This comes from personal experience, I’m sorry to say.
A couple of months ago, I had an idea for an article. Jerry Caminito, a native of Jackson, New Jersey, was a privateer drag racer for many years and is famous for suffering an absolutely MASSIVE accident in 1994 at the Memphis Motorsports Park.
Caminito was doing a practice run in his Funny Car when his rear skid plate came loose. Caminito veered straight into the guardrail and crashed at 279mph, sending the car over the wall and into a deathroll. Caminito was tossed about in the crash, and when the car finally came to a stop, his legs could be seen sticking out of the rollcage.
Caminito somehow survived this accident with few permanent injuries, and returned to drag racing the next year.
There wasn’t much available on Caminito, so I contacted him for an interview. However, the way I conducted myself was very unprofessional. I wasn’t rude or anything, but my responses were very distant, and in retrospect, seemed almost faked. I started everything off with ‘Dear Mr. Caminito’, and spoke in such a manner that it seemed like I was putting him on a pedestal. Even worse, when he agreed to the interview, I said that I would be leaving for a few days (which I was, for personal reasons, though this had been planned for several weeks). I believe he was simply fed up and decided not to respond any further, which, looking back on it, I can justify. If I was in his shoes, I likely would have as well.
Props to Mr. Caminito for not giving up after his crash, he is a true fighter.
Nowadays, I’ve learned how to speak to others.
Step 1: Apologize for interrupting them, AKA ‘Sorry if I’m bothering you’
Step 2: State your interests and purpose, AKA ‘I’m a journalist with a focus on motorsports and I thought you may know something about _____________’
Step 3: Wait for a response
Step 4: Just be natural from there, be respectful and use proper grammar, but you don’t have to be overprofessional (because that IS a thing)
Soooo yeah, that’s my biggest screwup as a journalist, hopefully I learned something from it and it never happens again.
I’m aware that, as an analyst and a journalist, I should withhold my opinion as best as I can, but this…this is just ridiculous. A sponsor risks the life of a driver and his entire family for a publicity stunt, and the driver allows bygones to be bygones. I’m not sure who the more foolish one is.
Despite this all, Justin Philpott’s talent is evident. Philpott, the driver involved, mostly raced super late models at the half mile Altamont Speedway and quarter mile Stockton 99 Speedway, both in California. He eventually caught the eye of the company Taxbrain, which helps its consumers sort out their taxes so those taxes can be paid much more easily a la Turbotax. Taxbrain got its wanted publicity on the sixteen-year-old’s super late model, but apparently they wanted more. Some executives, who were undoubtedly chastised if not fired after this all, decided that they would steal Justin’s car straight out of victory circle the next time he won and film a commercial out of it. They told a few officials at Altamont, but did not tell the announcer, Justin’s family, or even Justin himself, all to make things look genuine. On August 13, 2006, Taxbrain got to show its lack of common sense after Justin won a super late model race at the track. During victory lane ceremonies, a man, unnamed by the media for legal reasons (I will refer to him as John for the sake of this, it likely is not his name, but for the sake of this article it will be), hopped the fence, got in the car, and, with a camera or two rolling, flipped the ignition switch and took off. The announcer noticed this quickly and called for security, while Justin and his family stood there for awhile, absolutely dumbfounded. In the meantime, John continued doing laps in Justin’s $200,000 car. Eventually, some officials hopped in a wrecker and backed it down the track, and John slowed to a stop. Ryan Philpott, Justin’s cousin, ripped John from the car, and John was arrested.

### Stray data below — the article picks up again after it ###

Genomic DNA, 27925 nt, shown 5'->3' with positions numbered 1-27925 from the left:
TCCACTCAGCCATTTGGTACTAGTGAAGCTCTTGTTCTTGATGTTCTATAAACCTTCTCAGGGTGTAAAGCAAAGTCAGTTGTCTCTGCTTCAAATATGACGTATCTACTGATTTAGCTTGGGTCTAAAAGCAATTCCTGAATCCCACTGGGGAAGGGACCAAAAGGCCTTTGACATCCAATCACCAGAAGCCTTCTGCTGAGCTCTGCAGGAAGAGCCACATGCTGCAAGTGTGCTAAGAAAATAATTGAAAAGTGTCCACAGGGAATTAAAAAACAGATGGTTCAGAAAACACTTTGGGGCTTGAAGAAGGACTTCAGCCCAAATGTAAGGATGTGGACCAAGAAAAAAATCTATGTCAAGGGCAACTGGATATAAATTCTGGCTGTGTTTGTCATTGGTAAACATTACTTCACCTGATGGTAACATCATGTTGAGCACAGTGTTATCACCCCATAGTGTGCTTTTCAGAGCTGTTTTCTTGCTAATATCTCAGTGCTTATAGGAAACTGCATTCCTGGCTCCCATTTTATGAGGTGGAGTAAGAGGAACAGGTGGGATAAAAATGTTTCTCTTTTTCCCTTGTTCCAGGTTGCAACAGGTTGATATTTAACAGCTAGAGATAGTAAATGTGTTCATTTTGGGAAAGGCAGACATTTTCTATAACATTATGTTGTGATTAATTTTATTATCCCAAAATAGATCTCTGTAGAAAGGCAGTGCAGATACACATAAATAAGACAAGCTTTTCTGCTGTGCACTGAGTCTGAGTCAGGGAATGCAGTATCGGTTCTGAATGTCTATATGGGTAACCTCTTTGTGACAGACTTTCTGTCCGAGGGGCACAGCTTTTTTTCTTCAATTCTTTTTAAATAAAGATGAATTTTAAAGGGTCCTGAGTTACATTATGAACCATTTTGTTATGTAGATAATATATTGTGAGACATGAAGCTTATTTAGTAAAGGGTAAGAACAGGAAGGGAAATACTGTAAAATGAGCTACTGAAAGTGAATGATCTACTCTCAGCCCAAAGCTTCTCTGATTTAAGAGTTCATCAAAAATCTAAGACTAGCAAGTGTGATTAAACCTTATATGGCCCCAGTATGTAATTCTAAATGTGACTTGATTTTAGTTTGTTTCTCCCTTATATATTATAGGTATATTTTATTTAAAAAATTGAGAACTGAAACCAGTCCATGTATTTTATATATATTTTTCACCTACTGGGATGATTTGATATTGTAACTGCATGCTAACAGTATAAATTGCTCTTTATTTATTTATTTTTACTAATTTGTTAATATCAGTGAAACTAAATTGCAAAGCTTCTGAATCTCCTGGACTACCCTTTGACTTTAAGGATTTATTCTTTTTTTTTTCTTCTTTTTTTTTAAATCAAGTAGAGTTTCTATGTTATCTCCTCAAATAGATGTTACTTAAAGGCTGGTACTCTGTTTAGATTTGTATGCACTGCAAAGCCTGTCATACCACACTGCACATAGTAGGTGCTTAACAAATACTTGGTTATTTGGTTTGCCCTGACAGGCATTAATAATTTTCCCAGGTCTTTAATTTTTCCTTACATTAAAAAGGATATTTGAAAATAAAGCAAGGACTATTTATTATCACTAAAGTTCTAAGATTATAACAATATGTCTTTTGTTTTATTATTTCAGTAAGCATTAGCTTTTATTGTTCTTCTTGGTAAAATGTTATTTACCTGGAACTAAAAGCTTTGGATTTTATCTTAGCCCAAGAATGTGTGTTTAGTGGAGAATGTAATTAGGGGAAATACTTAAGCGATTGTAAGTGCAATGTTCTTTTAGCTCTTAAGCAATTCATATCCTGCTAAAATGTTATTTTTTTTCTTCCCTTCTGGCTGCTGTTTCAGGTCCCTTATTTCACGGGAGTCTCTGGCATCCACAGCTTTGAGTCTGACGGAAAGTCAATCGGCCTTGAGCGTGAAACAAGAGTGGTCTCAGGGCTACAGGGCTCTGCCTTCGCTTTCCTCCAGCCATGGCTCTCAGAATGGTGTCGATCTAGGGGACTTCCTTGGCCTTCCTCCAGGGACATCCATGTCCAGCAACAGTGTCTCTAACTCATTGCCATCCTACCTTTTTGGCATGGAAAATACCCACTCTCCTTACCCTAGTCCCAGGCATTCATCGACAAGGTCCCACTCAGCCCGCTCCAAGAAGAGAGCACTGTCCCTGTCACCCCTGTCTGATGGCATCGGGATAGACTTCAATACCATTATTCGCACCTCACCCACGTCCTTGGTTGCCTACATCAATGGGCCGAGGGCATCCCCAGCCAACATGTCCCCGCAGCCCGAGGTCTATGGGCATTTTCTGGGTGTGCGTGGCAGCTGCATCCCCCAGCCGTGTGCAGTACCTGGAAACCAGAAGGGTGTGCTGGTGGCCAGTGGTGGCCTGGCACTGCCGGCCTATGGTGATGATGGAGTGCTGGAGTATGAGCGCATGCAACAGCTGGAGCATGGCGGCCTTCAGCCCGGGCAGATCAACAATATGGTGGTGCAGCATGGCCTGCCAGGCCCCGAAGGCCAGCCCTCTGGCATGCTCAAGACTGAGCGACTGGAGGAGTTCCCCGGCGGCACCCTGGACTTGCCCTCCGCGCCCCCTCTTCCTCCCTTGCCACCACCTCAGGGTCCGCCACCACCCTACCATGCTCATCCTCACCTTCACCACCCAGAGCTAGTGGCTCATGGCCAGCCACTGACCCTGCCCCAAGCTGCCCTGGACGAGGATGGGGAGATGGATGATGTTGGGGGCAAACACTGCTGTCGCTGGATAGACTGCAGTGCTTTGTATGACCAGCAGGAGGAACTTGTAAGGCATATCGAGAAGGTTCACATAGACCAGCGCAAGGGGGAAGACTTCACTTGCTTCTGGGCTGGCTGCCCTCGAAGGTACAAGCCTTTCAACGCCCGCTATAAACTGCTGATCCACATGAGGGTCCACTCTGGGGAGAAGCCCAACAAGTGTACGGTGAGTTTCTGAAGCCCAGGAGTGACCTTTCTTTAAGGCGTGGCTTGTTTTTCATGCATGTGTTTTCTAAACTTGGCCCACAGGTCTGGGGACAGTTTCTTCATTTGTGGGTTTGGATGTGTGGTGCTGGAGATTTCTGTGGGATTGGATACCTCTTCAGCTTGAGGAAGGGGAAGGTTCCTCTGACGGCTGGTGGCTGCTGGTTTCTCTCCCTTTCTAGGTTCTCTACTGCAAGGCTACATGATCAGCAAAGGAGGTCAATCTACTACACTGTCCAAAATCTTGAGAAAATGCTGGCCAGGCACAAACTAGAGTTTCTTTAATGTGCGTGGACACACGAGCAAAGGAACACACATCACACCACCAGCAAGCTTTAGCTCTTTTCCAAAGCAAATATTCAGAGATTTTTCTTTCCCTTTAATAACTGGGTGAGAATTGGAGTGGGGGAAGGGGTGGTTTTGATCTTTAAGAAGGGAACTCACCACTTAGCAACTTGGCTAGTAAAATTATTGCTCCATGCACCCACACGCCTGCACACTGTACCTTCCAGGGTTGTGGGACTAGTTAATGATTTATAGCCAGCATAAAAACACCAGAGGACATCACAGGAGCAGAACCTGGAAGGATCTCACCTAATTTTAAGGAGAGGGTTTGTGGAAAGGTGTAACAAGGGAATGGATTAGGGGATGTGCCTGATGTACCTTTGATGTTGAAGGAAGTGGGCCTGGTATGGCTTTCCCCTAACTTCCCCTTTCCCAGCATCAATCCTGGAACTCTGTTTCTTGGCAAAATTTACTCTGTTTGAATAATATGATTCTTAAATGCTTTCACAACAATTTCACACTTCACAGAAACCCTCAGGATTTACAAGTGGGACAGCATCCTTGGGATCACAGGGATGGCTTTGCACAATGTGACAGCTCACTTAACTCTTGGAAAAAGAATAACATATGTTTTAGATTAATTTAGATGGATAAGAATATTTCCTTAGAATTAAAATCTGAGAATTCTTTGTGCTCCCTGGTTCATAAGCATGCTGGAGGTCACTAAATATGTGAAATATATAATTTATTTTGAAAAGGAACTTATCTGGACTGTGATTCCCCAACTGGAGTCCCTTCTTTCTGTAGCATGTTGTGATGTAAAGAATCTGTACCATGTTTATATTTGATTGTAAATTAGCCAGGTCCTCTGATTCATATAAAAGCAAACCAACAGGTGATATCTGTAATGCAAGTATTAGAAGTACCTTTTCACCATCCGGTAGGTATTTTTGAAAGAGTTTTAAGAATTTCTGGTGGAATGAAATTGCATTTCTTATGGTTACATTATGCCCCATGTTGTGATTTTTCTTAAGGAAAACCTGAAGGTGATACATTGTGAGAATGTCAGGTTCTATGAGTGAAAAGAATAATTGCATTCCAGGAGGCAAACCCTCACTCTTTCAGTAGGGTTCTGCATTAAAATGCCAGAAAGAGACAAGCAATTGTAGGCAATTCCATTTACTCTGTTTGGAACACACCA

Taxbrain’s representatives quickly ran over to the track security and explained what was going on. After some cross-referencing, police discovered that this had indeed been a stupid stunt. John was not charged, but undisclosed sanctions were laid against Taxbrain.
How no one was hurt despite John’s insane driving (this was part of the stunt) and lack of any safety gear, the world may never know. John could have easily killed himself or the Philpotts. However, that isn’t the end of the idiocy.
Justin also proved himself to be one of the duller knives in the drawer. Despite the fact that his sponsor had stolen his $200,000 race car, he still re-signed Taxbrain to another year when he moved up to the NASCAR Whelen All American Series in 2007. Incredibly, he stuck with Taxbrain for a long time. The two only parted ways sometime between in 2011 and 2014.
Altamont Speedway closed after 2008, but Justin still races in the Southwest, and is quite successful at that. I’m not sure if Justin was naive, forgiving, or if Taxbrain paid him a lot of money to keep them aboard (probably a mix), but if I were him, I would have told them to mess off. John could have killed himself and/or the Philpotts, and Justin’s forgive and forget attitude towards it all is almost as strange and as laughable as the incident itself.
Built in 1973 and brought down on September 11th, 2001, the twin towers stood magnificently over the horizon of New York City. Two thousand, nine hundred and seventy eight innocent lives were lost that day fifteen and a half years ago, with all but about 225 being in New York City at the Towers. I barely remember that day, though I do remember it. The sight of smoke over the horizon is something that you just don`t forget. The fact that I could see it despite being well over forty miles away just shows you the magnitude of the disaster.